Stds of Review: Insurance Policy, Contract Interpretation

From Stamper v. Hyden, COA, Published, 2/18/2011

The interpretation of an insurance contract is generally reserved for the court as a matter of law. Stone v. Kentucky Farm Bureau Mut. Ins. Co., 34 S.W.3d 809, 810 (Ky. App. 2000). “The words employed in insurance policies, if clear and unambiguous, should be given their plain and ordinary meaning.” Nationwide Mut. Ins. Co. v. Nolan, 10 S.W.3d 129, 131 (Ky. 1999). However, if the court determines that contractual language is susceptible to two reasonable interpretations, it must resolve the ambiguity in favor of the insured. St. Paul Fire & Marine Ins. Co. v. Powell-Walton-Milward, Inc., 870 S.W.2d 223, 227 (Ky. 1994). “An ambiguity may either appear on the face of the policy or . . . when a provision is applied to a particular claim.” Id.

From Lake Cumberland Resort Community Association vs. Auto Owners Insurance Co., COA, NPO, 5/18/2012

Summary judgment is proper where there exists no material issue of fact and the movant is entitled to judgment as a matter of law. Kentucky Rule(s) of Civil Procedure (CR) 56. The interpretation of an insurance policy is a question of law that we review de novo. K.M.R. v. Foremost Ins. Group, 171 S.W.3d 751 (2005) citing Cinelli v. Ward, 997 S.W.2d 474 (Ky.App.1998). In undertaking our review, we are mindful of two cardinal principles:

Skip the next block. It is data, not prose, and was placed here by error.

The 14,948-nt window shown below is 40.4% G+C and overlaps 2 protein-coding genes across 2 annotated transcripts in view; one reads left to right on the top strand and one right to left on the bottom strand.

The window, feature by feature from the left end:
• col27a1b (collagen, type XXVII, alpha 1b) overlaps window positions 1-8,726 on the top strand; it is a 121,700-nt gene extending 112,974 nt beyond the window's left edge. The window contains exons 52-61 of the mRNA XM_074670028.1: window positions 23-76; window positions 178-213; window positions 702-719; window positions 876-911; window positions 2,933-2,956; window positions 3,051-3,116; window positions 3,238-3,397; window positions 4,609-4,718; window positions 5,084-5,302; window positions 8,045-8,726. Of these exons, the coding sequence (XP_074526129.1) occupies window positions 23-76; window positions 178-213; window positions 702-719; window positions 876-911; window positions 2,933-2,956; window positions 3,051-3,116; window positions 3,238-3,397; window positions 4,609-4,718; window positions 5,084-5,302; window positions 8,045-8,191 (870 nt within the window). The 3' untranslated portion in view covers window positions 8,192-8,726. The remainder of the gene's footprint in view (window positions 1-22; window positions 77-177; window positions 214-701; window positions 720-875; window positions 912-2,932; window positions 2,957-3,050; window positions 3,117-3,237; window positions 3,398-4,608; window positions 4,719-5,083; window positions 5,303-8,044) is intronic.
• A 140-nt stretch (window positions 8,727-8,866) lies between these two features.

(1) the contract should be liberally construed and all doubts resolved in favor of the insureds; and (2) exceptions and exclusions should be strictly construed to make insurance effective.

Kentucky Farm Bureau Mutual Ins. Co. v. McKinney, 831 S.W.2d 164 (Ky.1992), quoting Grimes v. Nationwide Mutual Ins. Co., 705 S.W.2d 926 (Ky.App.1985) and Tankersley v. Gilkey, 414 S.W.2d 589 (Ky.1967). However, where the terms of the policy are clear and unambiguous, we must accord them their “plain and ordinary meaning.” Nationwide Mutual Ins. Co. v. Nolan, 10 S.W.3d 129, 131-32 (Ky.1999). The material facts of this case are undisputed. Therefore, we must determine from an examination of the provisions of the insurance policy whether Auto Owners is entitled to judgment as a matter of law.

 

 

 

 

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